3.   What level of public subsidy for the arts and heritage is necessary and sustainable

  The arts budget is very small, much smaller in percentage terms than most of our European partners—and works out at 17p per week per person. This level of funding is absolutely necessary, and even in this economic climate, is sustainable because of the level of employment created, the tourism attracted and income generated. A large proportion of arts subsidy is spent on low salaried employment so any cuts will impact on both unemployment and organisational sustainability.

  Unlike most other areas of pubic spending, arts funding is an investment. For every £1 that the Arts Council invests, an additional £2 is generated from private and commercial sources, totalling £3 income. The returns in economic terms alone are huge, with tourists flocking to London as the world's most vibrant cultural city, where subsidised productions such as War Horse move to the West End and attract huge audiences, paying back the original investment many times over. The arts are responsible for the regeneration of particular areas of cities, and for cities themselves -most recently Liverpool City of Culture for example, bringing £800 million worth of local economic benefit.

4. Is the current system, and structure, of funding distribution the right one

  The Arts Council does not have an easy role even within a healthier economic climate, but it is working closely with the arts sector whose views it regularly seeks, and has a (now lean) staff of professional and committed people. The arms length policy is absolutely crucial as direct funding from Government would not reach the smaller grassroots arts organisations whose role is so crucial to the community.

  The Arts Council has already cut its own administrative costs greatly, and should not be asked to re-structure every few years, which is costly and unnecessary. Expertise is crucial, so that the right funding decisions can be made, allowing organisations to plan ahead, acknowledging the importance of research and development and being transparent in its decision-making.

5. The impact of recent changes to DCMS arm's-length bodies—in particular the abolition of the UK Film Council and the Museums, Libraries and Archives Council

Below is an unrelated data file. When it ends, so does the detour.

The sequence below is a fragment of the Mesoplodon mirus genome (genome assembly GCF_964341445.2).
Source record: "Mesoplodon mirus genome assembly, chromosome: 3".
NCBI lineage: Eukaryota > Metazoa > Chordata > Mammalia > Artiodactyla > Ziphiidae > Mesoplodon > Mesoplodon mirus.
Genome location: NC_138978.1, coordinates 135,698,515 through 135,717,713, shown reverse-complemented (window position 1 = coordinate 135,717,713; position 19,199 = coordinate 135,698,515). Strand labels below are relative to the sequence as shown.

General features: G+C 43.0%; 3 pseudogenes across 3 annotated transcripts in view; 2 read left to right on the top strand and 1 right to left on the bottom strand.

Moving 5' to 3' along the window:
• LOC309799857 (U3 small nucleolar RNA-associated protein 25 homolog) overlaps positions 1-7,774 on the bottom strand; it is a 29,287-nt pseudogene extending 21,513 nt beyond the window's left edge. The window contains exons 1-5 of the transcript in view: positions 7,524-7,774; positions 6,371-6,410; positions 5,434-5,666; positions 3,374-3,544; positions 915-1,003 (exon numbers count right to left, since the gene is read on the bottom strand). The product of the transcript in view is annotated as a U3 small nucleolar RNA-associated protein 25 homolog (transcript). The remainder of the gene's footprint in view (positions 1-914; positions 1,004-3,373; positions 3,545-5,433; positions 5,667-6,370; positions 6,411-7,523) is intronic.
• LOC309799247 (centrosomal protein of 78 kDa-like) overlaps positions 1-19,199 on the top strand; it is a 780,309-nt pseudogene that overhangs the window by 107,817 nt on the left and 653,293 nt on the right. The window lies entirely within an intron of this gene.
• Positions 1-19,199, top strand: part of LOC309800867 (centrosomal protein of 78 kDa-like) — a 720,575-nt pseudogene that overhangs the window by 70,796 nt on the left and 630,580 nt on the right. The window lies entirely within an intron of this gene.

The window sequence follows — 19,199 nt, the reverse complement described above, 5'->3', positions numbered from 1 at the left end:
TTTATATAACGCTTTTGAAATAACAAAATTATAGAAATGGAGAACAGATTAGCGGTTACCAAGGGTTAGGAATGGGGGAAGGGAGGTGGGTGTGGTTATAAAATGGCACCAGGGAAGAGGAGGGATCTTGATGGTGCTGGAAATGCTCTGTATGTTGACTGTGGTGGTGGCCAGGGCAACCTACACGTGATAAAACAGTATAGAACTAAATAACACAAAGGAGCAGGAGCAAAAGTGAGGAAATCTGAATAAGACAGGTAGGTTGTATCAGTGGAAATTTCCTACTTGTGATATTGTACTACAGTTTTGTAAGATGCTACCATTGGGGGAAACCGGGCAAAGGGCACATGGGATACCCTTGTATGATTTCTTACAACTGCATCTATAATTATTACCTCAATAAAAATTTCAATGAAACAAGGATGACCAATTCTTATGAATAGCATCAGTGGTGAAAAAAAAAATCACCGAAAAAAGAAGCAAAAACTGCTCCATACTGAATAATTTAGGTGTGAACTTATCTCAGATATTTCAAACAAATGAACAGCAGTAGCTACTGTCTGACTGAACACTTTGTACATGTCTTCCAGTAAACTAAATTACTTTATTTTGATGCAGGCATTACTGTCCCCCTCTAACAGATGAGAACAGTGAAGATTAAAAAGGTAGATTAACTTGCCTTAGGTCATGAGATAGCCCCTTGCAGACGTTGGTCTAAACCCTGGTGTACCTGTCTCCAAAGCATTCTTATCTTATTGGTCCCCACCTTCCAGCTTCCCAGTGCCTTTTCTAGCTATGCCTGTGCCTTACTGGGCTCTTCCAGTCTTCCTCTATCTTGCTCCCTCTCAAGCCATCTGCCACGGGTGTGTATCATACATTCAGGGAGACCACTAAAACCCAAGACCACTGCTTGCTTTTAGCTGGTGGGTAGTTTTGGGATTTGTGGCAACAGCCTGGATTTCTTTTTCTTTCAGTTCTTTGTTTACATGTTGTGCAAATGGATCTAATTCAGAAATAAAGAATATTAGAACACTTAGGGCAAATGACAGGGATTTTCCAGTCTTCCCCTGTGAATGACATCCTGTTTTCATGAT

As stated above, the arms-length policy is crucial and we believe the abolition of these bodies will have a negative impact and could result in wrong decisions being made in the distribution of funds, which will cost money rather than saving it. It is crucial that those making decisions about funding the arts have the knowledge of the sector, resulting in investments being made responsibly and strategically.

6. Whether businesses and philanthropists can play a long-term role in funding arts at a national and local level

  Many businesses and philanthropists, as well as trusts and foundations already play a long term role in the arts funding, but this can never replace statutory funding. Arts Council funding attracts further investment from philanthropists, but as many have recently made clear, they will not support the arts without matching government investment. If there is a reduction in government investment, local government investment and philanthropic donations will reduce accordingly.

  It is also clear that philanthropic donations only really work for major institutions, and donors are much less likely to support small grassroots organisations, development organisations and young people's projects. The American arts system only really works for the huge galleries and major theatres. Many small but crucial arts projects exist only hand-to-mouth, if they exist at all. It would be hugely detrimental to the cultural and creative life of the UK if it were to follow this example.

7. Whether there need to be more Government incentives to encourage private donations

  As stated above, private donations can never replace government subsidy, but can work alongside it, and some taxation changes might encourage more private investment—but again this will never reach the crucial arts projects that help create the Big Society that our government wish to encourage.

September 2010





 
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Prepared 30 March 2011